Clarke is a great writer. She knows how to make a reader feel interested in the fate of even a character who might have been boring in any other hands. (Mr. Norrell, who has been described as the following by the author herself - "He hardly ever spoke of magic, and when he did it was like a history lesson and no one could bear to hear him." ) To convert this and the half-crazy, passionate, daring, charming guy Jonathan Strange is into a novel of this perfection is absolutely amazing. Her book is divided essentially into three parts - the first, of Mr. Norrell, the second devoted almost entirely to Mr. Strange, and the third being a combination of the two of them and a culmination of a large range of other plotlines into a dazzling finish. However, Mr. Strange is not entirely absent in Mr. Norrell's part of the story, and neither is it the other way around. Through footnotes, and introductory chapters, and small references, Clarke introduces us to Mr. Strange before he appears in the story proper, which is great because otherwise I might have lost interest in him long before the third part.

The plot is really well-crafted. It has a prophecy at the heart of it, and even though I do not generally like prophecies (too often in the hands of an inexperienced author you can tell what is going to happen long before the end, which is the worst way to have prophecies) but Clarke subverts this so cleverly and pulls such plot twists that it is a delight to read about this particular prophecy. In fact, in many ways this actually adds to the book, because by the time I reached the third part, I was actually getting goosebumps just reading the titles of the various chapters. (You can only understand this if you read the book till the second part, and then decide to ration the rest of the book by reading a hundred pages a day.)

Overall, this book is must-read for any serious fantasy enthusiast, and perhaps a must read for a lot of people. It's interesting, it's serious, it's funny, it's dark, and it's absolutely beautiful. It's a study into human nature. It's a well-researched book. It's a book to admire. It's a book to treasure. It's a book to fill your bookshelves and a book to read quickly, and slowly, to talk about and to spend some time with, a book to spend stormy afternoons with. It's a book to ration the pages off because despite its length you will feel it got over too soon.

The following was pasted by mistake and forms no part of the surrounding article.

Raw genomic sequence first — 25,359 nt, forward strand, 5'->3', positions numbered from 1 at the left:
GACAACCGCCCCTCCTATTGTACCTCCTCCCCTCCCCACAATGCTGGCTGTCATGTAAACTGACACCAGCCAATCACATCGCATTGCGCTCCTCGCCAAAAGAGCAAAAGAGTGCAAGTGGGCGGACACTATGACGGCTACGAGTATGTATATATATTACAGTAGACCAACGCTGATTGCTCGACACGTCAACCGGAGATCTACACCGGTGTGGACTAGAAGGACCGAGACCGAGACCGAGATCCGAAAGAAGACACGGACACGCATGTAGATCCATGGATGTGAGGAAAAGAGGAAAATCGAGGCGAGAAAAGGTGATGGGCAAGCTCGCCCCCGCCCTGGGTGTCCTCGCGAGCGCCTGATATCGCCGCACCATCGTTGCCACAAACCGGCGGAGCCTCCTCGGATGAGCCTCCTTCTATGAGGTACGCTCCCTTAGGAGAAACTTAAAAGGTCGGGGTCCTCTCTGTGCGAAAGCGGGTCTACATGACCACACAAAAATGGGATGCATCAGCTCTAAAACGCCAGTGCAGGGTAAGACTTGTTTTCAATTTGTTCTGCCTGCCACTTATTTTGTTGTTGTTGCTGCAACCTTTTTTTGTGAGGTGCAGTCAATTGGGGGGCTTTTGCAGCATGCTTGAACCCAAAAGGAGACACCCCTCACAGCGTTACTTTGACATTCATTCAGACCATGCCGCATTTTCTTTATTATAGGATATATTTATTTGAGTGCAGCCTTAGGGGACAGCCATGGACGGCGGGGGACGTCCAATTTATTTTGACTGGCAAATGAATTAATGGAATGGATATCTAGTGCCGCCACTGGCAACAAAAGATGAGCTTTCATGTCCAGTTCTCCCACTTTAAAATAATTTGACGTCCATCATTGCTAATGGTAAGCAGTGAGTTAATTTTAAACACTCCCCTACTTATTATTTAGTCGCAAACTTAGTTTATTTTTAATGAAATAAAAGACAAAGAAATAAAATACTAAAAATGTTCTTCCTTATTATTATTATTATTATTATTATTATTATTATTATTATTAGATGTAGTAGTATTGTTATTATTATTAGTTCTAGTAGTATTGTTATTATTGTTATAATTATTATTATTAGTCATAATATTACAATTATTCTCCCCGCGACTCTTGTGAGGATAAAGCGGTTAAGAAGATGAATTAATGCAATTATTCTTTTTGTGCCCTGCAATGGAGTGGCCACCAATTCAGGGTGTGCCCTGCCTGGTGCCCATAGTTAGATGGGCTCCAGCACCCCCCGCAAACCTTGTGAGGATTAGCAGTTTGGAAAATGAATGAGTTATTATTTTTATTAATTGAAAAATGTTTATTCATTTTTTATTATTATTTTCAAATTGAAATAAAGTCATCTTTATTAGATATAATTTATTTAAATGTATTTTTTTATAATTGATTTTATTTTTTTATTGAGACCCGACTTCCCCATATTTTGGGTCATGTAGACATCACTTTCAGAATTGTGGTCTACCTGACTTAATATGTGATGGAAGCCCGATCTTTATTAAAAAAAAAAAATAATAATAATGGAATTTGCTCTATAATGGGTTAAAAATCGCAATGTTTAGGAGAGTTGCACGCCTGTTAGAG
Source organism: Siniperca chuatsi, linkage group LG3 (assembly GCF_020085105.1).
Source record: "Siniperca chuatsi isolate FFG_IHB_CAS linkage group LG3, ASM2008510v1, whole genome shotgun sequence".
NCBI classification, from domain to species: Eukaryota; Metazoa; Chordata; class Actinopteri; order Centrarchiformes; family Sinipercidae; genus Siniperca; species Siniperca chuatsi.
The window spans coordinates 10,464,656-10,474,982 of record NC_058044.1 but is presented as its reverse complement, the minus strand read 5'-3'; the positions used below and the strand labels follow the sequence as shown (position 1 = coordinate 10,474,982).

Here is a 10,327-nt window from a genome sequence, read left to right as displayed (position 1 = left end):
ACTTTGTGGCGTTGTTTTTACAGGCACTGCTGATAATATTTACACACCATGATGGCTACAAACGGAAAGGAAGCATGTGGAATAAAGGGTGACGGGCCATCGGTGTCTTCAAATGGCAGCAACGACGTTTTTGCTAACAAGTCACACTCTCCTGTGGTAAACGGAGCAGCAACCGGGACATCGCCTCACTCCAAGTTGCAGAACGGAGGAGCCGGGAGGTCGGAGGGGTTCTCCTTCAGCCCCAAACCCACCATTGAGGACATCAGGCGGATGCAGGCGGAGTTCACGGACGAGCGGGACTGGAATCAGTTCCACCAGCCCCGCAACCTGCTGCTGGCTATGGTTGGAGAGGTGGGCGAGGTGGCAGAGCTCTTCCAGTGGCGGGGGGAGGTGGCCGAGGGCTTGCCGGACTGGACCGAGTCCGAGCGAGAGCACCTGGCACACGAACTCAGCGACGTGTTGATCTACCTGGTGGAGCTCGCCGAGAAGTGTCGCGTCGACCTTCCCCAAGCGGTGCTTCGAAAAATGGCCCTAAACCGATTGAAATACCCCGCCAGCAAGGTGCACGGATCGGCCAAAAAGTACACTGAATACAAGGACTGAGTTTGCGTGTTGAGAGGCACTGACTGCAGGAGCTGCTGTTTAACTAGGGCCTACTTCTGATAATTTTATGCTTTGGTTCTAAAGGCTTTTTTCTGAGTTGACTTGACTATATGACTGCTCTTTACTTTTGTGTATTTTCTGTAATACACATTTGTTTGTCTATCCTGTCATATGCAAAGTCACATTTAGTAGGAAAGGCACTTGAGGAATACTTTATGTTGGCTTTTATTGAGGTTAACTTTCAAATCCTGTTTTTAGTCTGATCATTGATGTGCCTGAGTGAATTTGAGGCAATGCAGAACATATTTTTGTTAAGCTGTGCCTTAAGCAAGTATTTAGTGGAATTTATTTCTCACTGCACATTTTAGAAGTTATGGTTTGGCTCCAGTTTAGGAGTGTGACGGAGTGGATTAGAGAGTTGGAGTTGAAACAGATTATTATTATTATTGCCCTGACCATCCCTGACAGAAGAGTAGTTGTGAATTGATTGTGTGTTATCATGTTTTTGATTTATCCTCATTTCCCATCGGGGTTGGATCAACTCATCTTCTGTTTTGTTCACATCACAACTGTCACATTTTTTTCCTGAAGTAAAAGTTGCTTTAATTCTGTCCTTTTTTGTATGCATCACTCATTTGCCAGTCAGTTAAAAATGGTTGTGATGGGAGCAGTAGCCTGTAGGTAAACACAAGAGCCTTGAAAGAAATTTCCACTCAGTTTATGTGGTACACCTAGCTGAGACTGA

In short, it's a book to love and a book to add to your bookshelves, like I added it to mine.

Final thoughts:
Great writing, brilliant characterization, excellent plotting and great settings. Jonathan Strange and Mr. Norrell will captivate you, it will make you think and it will make hours disappear before you know it. It's the kind of book you read till midnight - telling yourself you'll put it down after the end of the chapter but realizing only twenty pages into the next chapter that you forgot all about that. Need I say more?

Of course, if you don't believe me, check out reviews of this book by other great people, chief among which is Neil Gaiman, whom I also admire very much. It might also be great to check out what Mr. Strange and Mr. Norrell have to say about the story. Of course, it might also be great to get some information on the film being made on this particular book.